People working around the pit are classed as working at height even though they are technically at ground level. This is because they could still fall a distance likely to cause personal injury, and as such the Work at Height Regulations 2005 apply.
You may trust your mechanics to take reasonable care of themselves but often the victims of a pit fall are not employees but customers or visitors who aren’t familiar with the workshop.
Preventing a fall and doing all that’s ‘reasonably practicable’?
A preventative measure is reasonably practicable if its benefits in reducing the risk outweigh its costs in terms of time, effort, money or inconvenience. This is an important definition to remember since some workshops have been told by their insurance company that pits must be covered at all times when not in use. This instruction doesn’t take into account the practicalities of such a measure or the actual level of risk reduction in the circumstances.
Pit covers are the ideal protection as they eliminate the risk of a fall occurring, but they may not be practicable in a busy workshop where a pit is ‘vacant’ for no more than a few minutes between jobs.
Chains or extendable barriers are cheaper and relatively quick and easy to put in place but rely on technicians getting into the mind-set of always moving them into position whenever the pit is open. They are also mostly a visual deterrent and won’t prevent a fall. Furthermore, chains – in particular – can present a trip hazard if they are hanging too low.
The Health & Safety Executive (HSE) state in their official guidance ‘Health and Safety in Motor Vehicle Repair and Associated Industries’ that “…the best solution is likely to depend on the particular work undertaken, layout of the premises and management and supervision in the workplace…”
Options to consider
- Restrict access - only allow access to those who need to be there. Fix prominent “NO ADMITTANCE” signs and chains across the open workshop entrance and ensure customers and delivery agents are clearly directed to reception when they arrive.
- Keep them covered - fit metal lattice or other covers to pits when not in use (and areas of pits left exposed when a vehicle being worked on is shorter than the length of the pit).
- Fence it off - guard rails, chains or extendable barriers are relatively quick and easy to put in place, but must be of a sufficient height, stability and clearly visible in order not to create a trip hazard.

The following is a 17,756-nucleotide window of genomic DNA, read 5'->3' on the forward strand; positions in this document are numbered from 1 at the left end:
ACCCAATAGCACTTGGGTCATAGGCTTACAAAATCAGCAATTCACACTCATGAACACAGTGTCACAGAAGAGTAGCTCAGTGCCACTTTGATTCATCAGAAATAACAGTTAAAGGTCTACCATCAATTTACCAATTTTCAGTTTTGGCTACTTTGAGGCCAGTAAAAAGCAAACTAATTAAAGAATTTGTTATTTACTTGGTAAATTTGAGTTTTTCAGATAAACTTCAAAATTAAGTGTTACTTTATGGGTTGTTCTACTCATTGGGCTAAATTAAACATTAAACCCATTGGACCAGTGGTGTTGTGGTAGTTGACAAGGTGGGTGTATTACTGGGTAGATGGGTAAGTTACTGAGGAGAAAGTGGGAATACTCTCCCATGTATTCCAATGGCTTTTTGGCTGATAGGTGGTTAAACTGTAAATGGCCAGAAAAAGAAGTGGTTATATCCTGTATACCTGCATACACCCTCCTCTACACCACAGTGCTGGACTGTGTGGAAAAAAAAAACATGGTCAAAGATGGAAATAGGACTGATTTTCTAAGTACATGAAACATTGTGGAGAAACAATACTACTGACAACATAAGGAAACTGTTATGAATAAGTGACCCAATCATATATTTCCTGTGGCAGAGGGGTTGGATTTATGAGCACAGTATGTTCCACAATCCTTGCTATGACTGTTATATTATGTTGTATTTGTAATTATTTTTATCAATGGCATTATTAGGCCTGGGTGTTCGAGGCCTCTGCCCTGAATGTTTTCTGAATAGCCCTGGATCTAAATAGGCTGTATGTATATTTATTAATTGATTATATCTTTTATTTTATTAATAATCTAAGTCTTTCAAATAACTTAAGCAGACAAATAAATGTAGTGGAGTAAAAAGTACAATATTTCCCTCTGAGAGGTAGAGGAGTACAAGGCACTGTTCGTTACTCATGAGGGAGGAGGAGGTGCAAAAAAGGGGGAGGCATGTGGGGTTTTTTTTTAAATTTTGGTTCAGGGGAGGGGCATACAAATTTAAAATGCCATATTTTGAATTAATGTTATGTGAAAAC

- Make it stand out - mark pit edges with clear yellow/black bands of slip-resistant paint.
- Keep the pit well lit - ensure a good level of lighting in the workshop and especially around the pit. White-painted workshop walls help reflect the light and increase the efficacy of the lighting system.
- Mind your step - apply slip-resistant coatings to steps leading into pits, and install a handrail.
- Crossing over the pit safely - a proprietary mobile pit bridge with handrails can be used to provide safe access across and reduce the likelihood of workers being tempted to ‘jump the pit’.
What is reasonably practicable for you will depend on the size and layout of your workshop, the number of employees and footfall from visitors. But whatever physical measures are put in place, supervision really is the key, so the Workshop Manager has an important role to play in enforcing the safety culture.
For more information and advice simply call 0330 008 5555 or email firstname.lastname@example.org
I am a Director of Sutton Winson Consultancy Services Ltd, which delivers a range of risk management solutions. I joined Sutton Winson in January 2000 and have derived a great deal of satisfaction from helping our clients achieve significantly preferable insurance terms, and other financial benefits, by embracing proactive risk management.
I am a Chartered Member of the Institute of Occupational Safety and Health (CMIOSH), a member of the Business Continuity Institute (BCI), a Chartered Insurance Risk Manager and hold the FCII (Fellowship of the Chartered Insurance Institute).